DENVER -- Carlos Gonzalez's season-long offensive woes have taken a toll on him.Gonzalez has never struggled this much without injury. His numbers have ticked up recently, but the Rockies -- who have lost nine of 13 -- saw their cushion in the National League Wild Card race fall to 3
DENVER -- Carlos Gonzalez's season-long offensive woes have taken a toll on him.
Gonzalez has never struggled this much without injury. His numbers have ticked up recently, but the Rockies -- who have lost nine of 13 -- saw their cushion in the National League Wild Card race fall to 3 1/2 games with Sunday's 8-4 loss to the Brewers. Gonzalez's improvement could help stop the slide.
Being dropped to sixth and seventh in the batting order has been a big adjustment, Gonzalez said.
"It's hard, man. I've always been aggressive my entire career," Gonzalez said. "I'm a guy that goes there and tries to take hacks. ... You can't be too aggressive, because they're going to pitch around you. … You have to wait for the right pitch to fire. Sometimes you don't get fastballs on fastball counts like I used to."
What's missing is Gonzalez's power. He hit 40 home runs two years ago and 25 in 2016, but he has just eight this season. Gonzalez's .366 slugging percentage is his lowest since his 2008 rookie season with the Athletics.
To compensate, Gonzalez said he has been trying to draw more walks. He pointed to his four-pitch walk in the sixth inning Sunday as a good example.
"I'm facing a really tough pitcher [in Brewers reliever Jacob Barnes], and he decided to throw me balls to see if I chased," Gonzalez said. "I put [together] a really good at-bat, but it's way different than when you have a guy like [Nolan] Arenado hitting behind you when you're hitting three or four than when you're hitting low in the lineup."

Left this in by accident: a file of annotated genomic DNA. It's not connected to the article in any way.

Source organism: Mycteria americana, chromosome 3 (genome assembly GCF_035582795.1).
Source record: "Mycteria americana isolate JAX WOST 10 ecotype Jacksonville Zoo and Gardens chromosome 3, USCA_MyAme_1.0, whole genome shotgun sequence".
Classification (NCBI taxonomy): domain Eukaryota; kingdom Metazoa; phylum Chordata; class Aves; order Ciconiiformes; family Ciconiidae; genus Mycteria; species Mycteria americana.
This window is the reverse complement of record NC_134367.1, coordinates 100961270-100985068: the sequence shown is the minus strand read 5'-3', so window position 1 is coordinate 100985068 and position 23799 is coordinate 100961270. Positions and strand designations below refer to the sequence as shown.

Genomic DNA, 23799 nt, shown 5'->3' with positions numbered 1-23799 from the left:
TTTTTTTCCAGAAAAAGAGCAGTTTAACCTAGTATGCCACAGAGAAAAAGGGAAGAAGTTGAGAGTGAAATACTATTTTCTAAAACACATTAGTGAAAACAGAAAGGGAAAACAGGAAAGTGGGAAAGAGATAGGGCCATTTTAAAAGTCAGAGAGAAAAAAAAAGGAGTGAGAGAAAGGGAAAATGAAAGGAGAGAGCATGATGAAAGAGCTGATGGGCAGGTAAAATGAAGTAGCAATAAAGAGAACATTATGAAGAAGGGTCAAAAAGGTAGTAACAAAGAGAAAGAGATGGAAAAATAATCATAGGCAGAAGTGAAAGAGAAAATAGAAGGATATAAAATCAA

Gonzalez's problems may stem from mechanical issues in his swing, assistant hitting coach Jeff Salazar said. For much of the season, Gonzalez dragged his hands, elongating his swing and making it tougher to attack the middle-in fastballs he used to feast on. But opponents still pitch him carefully.
"When CarGo comes up, I don't think they're like, 'Oh, this is the seven-hole CarGo' vs. the three- or four-hole version," Salazar said. "I very much believe when other teams see that CarGo's hitting, they're like, 'Don't let this guy beat you.'"
Gonzalez has started to get it together since July 18, posting a .327/.367/.465 slash line with two home runs and eight doubles.
Gonzalez is also making more -- and harder -- contact in that span. Per Statcast™, his hard-hit rate -- balls with an exit velocity higher than 95 mph -- is 39 percent, and his contact rate is 63.6 percent, up from 31.4 and 52.7 percent, respectively.
If he keeps it up, Gonzalez would provide a huge boost as Colorado chases a postseason spot.
"The CarGo that we know, he should hit three, four, five, and hopefully this string of games gets him there," Rockies manager Bud Black said. "We need him for sure. We need him here the last six weeks, and if he's CarGo, he can really get hot."
Max Gelman is a reporter for MLB.com based in Denver.